Hunting Strategies: Studying Buck BehaviorJanuary 18th, 2013 by Grant Woods
Deer season is now closed in Missouri. I enjoyed a fun and successful season! However, I must admit that my wife Tracy and her lab, Crystal, have found almost as many inches of antler already this shed hunting season as I tagged during the season.
Yesterday Tracy found a shed from a buck I call Pitchfork. He probably dropped it last year. Pitchfork was a mature buck that I have in hundreds of Reconyx pictures. 90+% of the pictures were taken at night. That’s probably why I’ve never seen Pitchfork even though I’ve hunted him for years.
Based on research data from GPS collars placed on bucks, I’ve learned that each buck has a unique personality. Some seem to follow trends – just like humans, and some are loaners. The toughest to hunt are the loaners that tend to move only during the night. Pitchfork seems to be such a buck. Such bucks are very difficult to pattern and more difficult to hunt. My cameras haven’t taken a picture of Pitchfork in months. I don’t know if he’ll be around next season.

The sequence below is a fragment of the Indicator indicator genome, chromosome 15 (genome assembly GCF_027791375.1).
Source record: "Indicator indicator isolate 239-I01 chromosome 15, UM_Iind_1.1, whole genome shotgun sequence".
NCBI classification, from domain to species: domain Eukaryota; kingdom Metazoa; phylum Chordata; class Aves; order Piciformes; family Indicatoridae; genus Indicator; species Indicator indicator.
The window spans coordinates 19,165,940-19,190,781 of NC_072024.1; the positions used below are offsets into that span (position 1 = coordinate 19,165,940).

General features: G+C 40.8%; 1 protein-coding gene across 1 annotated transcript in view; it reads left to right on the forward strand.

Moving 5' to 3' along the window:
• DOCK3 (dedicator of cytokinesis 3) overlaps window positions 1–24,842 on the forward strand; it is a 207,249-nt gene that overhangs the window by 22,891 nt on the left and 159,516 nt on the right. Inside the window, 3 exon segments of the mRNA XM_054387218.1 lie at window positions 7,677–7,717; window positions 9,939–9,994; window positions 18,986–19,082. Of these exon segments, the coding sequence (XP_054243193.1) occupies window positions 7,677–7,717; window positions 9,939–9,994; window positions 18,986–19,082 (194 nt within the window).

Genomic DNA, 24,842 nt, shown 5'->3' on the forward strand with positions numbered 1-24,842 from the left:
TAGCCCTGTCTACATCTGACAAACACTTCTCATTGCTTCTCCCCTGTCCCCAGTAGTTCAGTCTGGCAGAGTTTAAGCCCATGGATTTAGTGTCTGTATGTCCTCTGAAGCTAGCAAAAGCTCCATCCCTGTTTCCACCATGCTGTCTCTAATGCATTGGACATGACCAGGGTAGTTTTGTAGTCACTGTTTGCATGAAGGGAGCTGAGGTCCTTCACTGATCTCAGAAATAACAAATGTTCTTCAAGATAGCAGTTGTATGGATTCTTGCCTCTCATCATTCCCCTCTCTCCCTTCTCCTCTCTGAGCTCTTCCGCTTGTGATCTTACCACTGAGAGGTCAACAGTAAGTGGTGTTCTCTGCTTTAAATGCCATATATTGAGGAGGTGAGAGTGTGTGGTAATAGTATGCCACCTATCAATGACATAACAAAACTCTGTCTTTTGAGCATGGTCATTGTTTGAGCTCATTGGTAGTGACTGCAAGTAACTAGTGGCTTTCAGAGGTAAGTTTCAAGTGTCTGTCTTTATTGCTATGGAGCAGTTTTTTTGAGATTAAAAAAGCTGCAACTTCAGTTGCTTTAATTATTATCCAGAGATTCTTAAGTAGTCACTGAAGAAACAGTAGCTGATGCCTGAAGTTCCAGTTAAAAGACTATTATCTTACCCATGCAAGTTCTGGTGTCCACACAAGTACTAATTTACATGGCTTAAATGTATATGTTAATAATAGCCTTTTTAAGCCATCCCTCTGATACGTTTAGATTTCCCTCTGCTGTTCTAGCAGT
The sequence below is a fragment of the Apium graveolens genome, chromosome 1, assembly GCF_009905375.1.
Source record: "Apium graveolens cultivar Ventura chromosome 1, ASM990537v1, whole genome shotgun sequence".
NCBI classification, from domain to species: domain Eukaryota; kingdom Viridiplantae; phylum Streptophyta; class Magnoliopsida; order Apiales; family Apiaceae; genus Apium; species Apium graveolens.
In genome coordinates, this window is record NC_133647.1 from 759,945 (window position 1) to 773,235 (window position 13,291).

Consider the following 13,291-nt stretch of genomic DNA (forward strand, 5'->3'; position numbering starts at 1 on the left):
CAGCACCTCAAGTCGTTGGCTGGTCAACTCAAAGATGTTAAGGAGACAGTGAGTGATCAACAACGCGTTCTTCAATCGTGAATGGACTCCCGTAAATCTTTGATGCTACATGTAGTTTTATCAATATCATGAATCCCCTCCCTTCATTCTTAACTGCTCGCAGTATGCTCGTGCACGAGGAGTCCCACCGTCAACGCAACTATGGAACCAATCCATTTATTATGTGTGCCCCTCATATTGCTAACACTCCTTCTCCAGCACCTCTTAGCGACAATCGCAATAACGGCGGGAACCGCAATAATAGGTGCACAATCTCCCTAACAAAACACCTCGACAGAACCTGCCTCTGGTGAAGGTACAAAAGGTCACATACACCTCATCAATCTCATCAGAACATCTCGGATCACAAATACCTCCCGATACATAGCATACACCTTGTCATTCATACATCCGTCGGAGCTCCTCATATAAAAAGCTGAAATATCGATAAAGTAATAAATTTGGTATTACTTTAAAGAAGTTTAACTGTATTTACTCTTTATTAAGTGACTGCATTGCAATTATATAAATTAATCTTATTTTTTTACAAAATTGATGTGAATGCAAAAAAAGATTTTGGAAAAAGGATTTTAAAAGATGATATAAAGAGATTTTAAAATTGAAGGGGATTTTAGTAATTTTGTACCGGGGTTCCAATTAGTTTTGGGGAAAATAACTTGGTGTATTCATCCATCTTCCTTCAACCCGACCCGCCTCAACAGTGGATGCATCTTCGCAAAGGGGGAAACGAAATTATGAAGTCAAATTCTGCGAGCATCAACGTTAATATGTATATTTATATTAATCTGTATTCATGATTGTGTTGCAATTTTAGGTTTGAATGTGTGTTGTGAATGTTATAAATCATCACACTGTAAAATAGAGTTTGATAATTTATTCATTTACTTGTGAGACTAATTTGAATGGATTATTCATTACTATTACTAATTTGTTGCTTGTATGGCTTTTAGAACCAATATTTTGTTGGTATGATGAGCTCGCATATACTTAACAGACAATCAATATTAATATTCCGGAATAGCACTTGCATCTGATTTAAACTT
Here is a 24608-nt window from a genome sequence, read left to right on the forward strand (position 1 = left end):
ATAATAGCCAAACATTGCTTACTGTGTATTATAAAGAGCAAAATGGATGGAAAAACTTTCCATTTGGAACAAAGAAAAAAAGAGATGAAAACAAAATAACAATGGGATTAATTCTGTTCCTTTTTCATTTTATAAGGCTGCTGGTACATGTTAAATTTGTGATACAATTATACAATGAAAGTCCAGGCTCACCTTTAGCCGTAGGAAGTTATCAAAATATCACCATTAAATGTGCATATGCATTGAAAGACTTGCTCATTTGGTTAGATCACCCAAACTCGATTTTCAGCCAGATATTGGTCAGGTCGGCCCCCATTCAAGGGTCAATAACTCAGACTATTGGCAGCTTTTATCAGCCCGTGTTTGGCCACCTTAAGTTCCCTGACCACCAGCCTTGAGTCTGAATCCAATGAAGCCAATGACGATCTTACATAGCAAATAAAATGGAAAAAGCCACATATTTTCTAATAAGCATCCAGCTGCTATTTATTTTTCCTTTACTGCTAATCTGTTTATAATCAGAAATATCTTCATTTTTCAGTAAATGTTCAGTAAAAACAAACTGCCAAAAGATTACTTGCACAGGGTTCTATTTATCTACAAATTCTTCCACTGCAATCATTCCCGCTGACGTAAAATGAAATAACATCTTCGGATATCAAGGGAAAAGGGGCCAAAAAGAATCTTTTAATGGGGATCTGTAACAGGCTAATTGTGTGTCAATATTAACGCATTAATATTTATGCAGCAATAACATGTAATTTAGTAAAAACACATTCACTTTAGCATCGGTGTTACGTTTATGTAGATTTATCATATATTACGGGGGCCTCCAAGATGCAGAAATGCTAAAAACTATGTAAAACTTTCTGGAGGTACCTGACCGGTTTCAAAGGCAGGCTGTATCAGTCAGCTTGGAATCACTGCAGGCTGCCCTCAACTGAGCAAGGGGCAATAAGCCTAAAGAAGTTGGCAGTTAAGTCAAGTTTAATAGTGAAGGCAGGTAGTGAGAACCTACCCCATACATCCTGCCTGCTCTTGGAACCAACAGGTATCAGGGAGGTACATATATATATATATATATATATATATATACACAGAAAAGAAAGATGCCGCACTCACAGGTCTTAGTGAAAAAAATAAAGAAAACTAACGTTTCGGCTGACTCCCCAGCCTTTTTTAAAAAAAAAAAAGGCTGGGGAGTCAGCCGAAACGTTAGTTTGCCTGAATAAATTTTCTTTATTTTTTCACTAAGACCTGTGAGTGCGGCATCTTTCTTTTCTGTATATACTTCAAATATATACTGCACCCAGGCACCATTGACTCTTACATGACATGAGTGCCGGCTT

Today Tracy found a skull with a nice typical 10 frame. The top jaw (we couldn’t find the bottom jaw), and antler bases indicate the buck was three or four years old. Estimates based on the top jaw are not as accurate as those based on the bottom jaw. The buck had hard antlers when he died and the skull was totally clean – no tissue left anywhere on the skull. I suspect the buck died last year. I believe this was a buck we called Clover Mountain 10.
Knowing all this, I opted to focus my hunting time on a buck I called The Trashman. I knew from trail camera pictures and my observations that The Trashman tended to be more active during daylight hours than most bucks at The Proving Grounds. These observations proved true as I had several encounters with The Trashman this year and tagged him during late December (watch GDTV 163).
As you begin planning for the next hunting season, don’t forget to use your trail cameras year round. Study the behavior and patterns of the bucks using the property where you hunt. Don’t simply count points and estimate their age. By studying their behavior, you can focus your hunting time on bucks that tend to be more active during daylight hours and increase the odds of tagging a mature buck.
By studying now, you will significantly increase your odds next season.
Growing Deer together,